H.L. Mencken is one of our heroes.
And yes, absurdists can have heroes, if only for inspiration, if only – as the great Hunter Thompson put it – to show that the “tyranny of the rat race is not yet final.” That there are those who have broken through the conforming mold of society, and all its self-importance and made up meanings, to carve out their own large life, well lived, fully aware of the absurdity of that life.
In the course of writing this blog, we’ve assembled our own wall of the absurd, filled with characters absurd or semi-absurd – Henry Miller, Ludwig Bemelmans, Jim Harrison – among others.
H.L. Mencken is one of those. Whether he’s cutting through the inanity of religion or skewering myths about politics, Mencken’s pieces are full of sharp little edges that horrify those who take themselves seriously.
We’ve been reading Mencken on Mencken, a new collection of previously uncollected autobiographical pieces written by the Sage of Baltimore. What inspires us to write today is a piece titled “The Meaning of Life,” in which he gives absurdity some play.
Reading H.L. Mencken today, one is hard-pressed not to think about how public discourse has changed over the years. Mencken’s writings in the first half of the 20th century would not find a publisher in today’s warmed-over mainstream media. Yet in his day, he was a titan, holding down a spot at the Baltimore Sun, editing mainstream magazines and writing books, most of which sold well.
Take his view on religion:
“The act of worship, as practiced by the Christians, seems to me to be debasing rather than ennobling. It involves groveling before a being, who if he really existed, deserves to be denounced rather than respected. I see little evidence in this world of the so-called goodness of God. On the contrary, it seems to me that, on the strength of his daily acts, he must be set down a most stupid, cruel and villainous fellow.”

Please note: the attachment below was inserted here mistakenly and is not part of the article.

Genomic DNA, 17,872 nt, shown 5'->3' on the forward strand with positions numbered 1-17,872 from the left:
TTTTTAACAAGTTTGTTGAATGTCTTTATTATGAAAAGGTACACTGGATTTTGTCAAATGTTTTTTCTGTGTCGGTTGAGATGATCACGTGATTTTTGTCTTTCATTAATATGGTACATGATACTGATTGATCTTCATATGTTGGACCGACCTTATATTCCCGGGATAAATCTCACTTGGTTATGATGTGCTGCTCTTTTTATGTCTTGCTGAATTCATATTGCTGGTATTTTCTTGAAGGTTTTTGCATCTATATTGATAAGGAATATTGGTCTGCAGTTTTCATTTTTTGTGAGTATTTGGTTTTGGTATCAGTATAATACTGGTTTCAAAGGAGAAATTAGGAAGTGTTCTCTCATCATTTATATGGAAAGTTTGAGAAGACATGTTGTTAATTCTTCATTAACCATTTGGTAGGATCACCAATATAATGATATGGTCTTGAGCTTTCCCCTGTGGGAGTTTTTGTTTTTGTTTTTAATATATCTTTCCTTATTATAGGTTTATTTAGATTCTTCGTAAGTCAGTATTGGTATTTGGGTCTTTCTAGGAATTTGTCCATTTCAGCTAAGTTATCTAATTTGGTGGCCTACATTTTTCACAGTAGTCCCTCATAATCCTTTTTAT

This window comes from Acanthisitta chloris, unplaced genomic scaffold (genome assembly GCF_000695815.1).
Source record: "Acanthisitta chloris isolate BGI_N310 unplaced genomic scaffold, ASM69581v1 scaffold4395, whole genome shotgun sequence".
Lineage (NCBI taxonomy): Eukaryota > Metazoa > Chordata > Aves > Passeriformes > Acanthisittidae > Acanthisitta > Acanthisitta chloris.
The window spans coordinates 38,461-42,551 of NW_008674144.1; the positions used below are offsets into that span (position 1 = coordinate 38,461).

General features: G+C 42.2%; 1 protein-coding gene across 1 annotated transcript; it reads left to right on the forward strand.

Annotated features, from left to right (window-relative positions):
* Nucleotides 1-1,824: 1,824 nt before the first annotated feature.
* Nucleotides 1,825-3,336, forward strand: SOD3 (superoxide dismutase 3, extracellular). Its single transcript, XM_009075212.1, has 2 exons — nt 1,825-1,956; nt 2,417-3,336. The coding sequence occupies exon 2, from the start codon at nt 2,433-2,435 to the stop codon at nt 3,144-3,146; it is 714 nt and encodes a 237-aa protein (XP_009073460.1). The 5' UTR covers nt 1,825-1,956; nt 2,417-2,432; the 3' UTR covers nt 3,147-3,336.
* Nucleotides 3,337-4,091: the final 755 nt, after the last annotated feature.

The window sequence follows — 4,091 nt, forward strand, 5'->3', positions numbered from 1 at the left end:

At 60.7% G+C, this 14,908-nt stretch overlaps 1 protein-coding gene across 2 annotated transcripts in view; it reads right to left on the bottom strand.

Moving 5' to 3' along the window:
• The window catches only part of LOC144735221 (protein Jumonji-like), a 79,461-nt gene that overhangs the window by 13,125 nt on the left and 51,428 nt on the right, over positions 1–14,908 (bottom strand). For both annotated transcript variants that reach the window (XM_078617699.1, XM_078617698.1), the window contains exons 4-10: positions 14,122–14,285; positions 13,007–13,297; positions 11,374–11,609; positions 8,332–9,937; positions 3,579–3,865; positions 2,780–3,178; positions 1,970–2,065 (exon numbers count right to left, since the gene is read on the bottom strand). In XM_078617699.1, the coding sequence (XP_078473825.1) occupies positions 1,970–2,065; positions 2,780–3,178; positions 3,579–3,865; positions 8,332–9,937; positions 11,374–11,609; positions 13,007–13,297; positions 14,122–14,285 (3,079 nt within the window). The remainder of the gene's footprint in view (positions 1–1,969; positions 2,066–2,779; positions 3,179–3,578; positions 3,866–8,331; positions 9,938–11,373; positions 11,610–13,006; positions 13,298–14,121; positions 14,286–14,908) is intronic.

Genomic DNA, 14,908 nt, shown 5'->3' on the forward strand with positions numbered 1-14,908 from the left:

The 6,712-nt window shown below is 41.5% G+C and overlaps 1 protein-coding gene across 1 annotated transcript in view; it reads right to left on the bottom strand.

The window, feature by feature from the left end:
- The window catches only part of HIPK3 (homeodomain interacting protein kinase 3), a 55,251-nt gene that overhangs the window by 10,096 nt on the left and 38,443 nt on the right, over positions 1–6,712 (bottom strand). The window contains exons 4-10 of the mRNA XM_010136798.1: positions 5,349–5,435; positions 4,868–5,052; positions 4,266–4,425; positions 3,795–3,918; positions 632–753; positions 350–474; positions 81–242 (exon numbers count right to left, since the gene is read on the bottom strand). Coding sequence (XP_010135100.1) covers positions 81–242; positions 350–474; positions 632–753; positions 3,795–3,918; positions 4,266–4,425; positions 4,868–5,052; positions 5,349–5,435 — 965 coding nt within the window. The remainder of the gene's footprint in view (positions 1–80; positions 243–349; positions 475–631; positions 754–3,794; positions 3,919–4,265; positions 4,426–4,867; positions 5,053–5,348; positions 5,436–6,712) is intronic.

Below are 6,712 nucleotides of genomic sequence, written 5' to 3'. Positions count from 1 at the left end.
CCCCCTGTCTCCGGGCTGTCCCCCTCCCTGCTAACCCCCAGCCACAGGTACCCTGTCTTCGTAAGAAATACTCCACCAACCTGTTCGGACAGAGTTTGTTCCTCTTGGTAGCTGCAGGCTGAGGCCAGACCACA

Imagine seeing that in today’s Washington Post or New York Times!
On why Mencken does what he does – which is mostly write – he says, “I go on working for the same reason that a hen goes on laying eggs… Life demands to be lived.” A simple absurd view unspoiled by a belief that the work is important or meaningful, which is how a writer today likely answers that question. There must be a moral cause, an urge to make the world a better place.
Mencken would have none of that. In reading about his views on life, you’ll find no sentimentality or wishfulness about wanting or having an eternal soul, nor will you find a craving for meaning of any kind.
“I do not believe in immortality,” he writes, “and have no desire for it. The belief in it issues from the puerile egos of inferior men. In its Christian form, it is little more than a device for getting revenge upon those who are having a better time on this earth.”
And then he concludes his rumination on the meaning of life with a perfect absurd statement, truly wise in many respects.
“What the meaning of life may be, I don’t know: I incline to suspect that it has none. All I know about it is that, to me at least, it is very amusing while it lasts. Even its troubles, indeed, can be amusing… When I die I shall be content to vanish into nothingness. No show, however good, could conceivably be good forever.”
Good old Mencken, absurd man!